Sewanee visit (2)
It was a pleasure to visit Sewanee, a place about which I’ve heard for many years. Should you go to the website of the University of the South you’d be able to read some of the history of this fascinating place which was planned to be the “Oxford of the South”.
The University owns some10,000 acres of mountain land, known as “The Domain”. At the heart of this are some very fine and handsome buildings, including the All Saints Chapel - which is more like a Cathedral. The School of Theology is a quasi-independent school within the University, and it was at this school that I visited my friends.
Karen Meridith from Cambridge days (yes that is the correct spelling of her last name) arranged a simple dinner party at which I got “caught up” with her, with Tracy Wells Miller (Cambridge) and her husband Thomasjohn, and with Wayne Farrell (Sarasota). Wayne’s wife Trish was sadly unable to join us.
I was able to attend two seminary services and to participate in a seminar for “middler” students, as well as enjoying the community lunch at which I was introduced to the assembled diners – faculty, staff and students. My good and former colleague from Cambridge days, the Revd Ben King now teaches at the School of Theology – and he joined us all for this lunch.
At Sewanee some students are allowed to wear academic gowns (it all depends on their GPA – “Grade Point Average”) – and it was “very southern” to see young men in boat shoes (with no socks), shorts – and a dress shirt with bow tie – all surmounted by a black academic gown.
Sewanee is fairly remote. The nearest airport is a piddling little affair in Chattanooga – it is served by no more than four airlines.
I got off the interstate on my way to and from Sewanee, and drove through un-manicured mountain terrain – with a few small towns and great evidence of rural poverty. Many folks live in fairly run down trailers. It all “felt” very “red-necky” and I could imagine that Barack Obama would have no traction in this part of the world.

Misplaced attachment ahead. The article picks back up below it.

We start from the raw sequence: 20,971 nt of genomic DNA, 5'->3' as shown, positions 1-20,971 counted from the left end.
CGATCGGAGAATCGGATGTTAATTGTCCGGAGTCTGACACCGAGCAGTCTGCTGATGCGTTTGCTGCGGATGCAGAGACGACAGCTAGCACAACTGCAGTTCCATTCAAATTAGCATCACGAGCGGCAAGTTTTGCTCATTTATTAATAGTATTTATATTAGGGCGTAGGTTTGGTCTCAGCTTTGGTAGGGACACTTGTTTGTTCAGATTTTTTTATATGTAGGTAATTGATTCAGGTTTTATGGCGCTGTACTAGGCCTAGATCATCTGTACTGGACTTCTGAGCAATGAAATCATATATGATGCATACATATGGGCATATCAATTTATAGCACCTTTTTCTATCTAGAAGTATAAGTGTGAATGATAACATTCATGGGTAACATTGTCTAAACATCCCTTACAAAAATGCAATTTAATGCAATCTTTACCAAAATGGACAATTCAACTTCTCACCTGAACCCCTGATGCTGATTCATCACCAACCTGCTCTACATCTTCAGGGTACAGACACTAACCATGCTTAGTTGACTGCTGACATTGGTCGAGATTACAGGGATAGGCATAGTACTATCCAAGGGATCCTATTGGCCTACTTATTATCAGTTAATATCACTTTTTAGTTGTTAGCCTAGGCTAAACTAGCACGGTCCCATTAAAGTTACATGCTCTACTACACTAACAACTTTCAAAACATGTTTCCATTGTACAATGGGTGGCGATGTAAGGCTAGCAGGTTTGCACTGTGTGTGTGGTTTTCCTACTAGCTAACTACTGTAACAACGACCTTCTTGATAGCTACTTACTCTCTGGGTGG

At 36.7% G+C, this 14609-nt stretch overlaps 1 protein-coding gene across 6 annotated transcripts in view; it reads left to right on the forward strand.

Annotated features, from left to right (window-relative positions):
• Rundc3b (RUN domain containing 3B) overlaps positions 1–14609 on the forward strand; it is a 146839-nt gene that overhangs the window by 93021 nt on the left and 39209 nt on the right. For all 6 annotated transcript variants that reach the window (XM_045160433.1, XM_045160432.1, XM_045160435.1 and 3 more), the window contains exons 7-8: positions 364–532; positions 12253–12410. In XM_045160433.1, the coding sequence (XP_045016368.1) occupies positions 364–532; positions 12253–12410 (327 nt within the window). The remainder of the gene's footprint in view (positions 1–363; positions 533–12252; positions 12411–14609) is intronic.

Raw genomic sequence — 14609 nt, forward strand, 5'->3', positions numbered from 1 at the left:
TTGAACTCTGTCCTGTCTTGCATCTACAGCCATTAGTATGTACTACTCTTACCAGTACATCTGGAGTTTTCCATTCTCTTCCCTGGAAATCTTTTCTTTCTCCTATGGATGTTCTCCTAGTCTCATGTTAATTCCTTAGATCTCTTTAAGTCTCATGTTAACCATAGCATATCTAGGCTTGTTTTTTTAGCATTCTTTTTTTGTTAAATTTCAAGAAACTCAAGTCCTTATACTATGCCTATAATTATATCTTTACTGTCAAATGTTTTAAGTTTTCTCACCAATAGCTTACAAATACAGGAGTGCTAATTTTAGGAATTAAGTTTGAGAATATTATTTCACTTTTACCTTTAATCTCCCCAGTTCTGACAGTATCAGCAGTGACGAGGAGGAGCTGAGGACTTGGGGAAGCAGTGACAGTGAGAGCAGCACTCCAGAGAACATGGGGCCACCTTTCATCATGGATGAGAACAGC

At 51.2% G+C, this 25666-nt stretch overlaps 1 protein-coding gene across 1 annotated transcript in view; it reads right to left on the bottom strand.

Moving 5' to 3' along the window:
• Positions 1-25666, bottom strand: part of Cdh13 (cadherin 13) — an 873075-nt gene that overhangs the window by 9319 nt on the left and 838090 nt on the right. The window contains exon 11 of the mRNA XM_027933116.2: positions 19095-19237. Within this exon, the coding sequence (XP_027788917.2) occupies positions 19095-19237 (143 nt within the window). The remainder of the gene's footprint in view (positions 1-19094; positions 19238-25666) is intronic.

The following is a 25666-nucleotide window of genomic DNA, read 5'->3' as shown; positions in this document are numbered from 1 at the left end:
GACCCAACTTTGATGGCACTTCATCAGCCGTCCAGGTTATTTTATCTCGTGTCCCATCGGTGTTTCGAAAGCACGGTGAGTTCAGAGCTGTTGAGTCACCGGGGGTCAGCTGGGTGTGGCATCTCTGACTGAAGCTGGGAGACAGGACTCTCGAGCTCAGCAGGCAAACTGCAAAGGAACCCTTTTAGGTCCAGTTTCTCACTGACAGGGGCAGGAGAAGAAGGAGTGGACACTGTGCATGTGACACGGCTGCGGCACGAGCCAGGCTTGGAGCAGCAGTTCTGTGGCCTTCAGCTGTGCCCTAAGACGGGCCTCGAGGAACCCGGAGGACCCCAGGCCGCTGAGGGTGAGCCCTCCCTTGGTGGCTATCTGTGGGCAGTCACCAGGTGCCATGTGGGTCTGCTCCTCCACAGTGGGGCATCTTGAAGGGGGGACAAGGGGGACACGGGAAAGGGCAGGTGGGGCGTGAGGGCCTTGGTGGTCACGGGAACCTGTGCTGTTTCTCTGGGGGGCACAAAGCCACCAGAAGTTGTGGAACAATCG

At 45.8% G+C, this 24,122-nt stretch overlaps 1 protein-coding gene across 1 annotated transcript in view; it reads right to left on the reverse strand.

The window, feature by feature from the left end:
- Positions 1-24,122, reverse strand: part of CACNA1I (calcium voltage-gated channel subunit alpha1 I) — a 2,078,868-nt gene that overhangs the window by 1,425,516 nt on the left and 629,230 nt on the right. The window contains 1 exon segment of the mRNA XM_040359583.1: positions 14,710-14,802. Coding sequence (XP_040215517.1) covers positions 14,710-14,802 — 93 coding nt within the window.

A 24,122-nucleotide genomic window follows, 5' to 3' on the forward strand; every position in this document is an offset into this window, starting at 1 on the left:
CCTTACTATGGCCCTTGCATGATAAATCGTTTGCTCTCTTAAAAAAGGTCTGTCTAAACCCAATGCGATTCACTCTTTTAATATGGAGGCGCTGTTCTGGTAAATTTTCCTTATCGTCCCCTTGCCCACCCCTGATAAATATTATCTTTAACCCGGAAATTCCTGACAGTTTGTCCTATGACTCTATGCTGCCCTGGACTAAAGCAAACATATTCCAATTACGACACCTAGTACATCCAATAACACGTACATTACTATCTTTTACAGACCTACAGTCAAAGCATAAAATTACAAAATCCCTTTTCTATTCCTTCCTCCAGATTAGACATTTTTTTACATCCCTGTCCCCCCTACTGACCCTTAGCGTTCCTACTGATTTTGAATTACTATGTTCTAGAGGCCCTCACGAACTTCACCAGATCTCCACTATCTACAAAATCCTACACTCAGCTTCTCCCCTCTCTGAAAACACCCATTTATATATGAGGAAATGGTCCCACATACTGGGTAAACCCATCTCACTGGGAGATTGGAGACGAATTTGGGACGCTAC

Indeed I saw many men with huge bellies and straggly beards – fitting right into my stereotyped image of Tennessee Mountain Men.
At breakfast on Thursday I listened to the conversation of two women (I was not eaves-dropping – they had very loud voices). They were Americans. They were speaking English. But their dialect was so pronounced that I understood not a word.
The whole area is over supplied with small fundamentalist Churches.
I spent my first night in a Days Inn Motel in the small town of Monteagle. It was the worst Motel of my life. The owner or manager was downright surly, to the point of being rude. My door would not lock properly, the tissue dispenser was half hanging off the wall, and the bath tub was unpleasant. The Motel offered breakfast, which featured some old looking fruit loops, some silver dollar sized bagels, and some generic white bread for toast. I chose not to eat, glad that I had an apple in my bag. When I decided not to stay for a second night and went to the office to get a refund of my prepaid bill, the owner’s first words were “what’s wrong”. I did not have the time or patience to tell her, but I will be writing to the Days Inn franchise to express my complaints.
I spent my second night in a “La Quinta” Inn in Chattanooga. The desk clerk was the model of southern politeness, the room was clean, and the bed was as comfortable as beds can get. There was a “real breakfast”, with scrambled eggs, sausage patties, “gravy” (a southern staple!), fresh fruit and juices, good lookin’ bagels, and a waffle iron for “make your own waffles”.
It was a good trip. I was so happy to see my good friends again.
Now I am glad to be back at home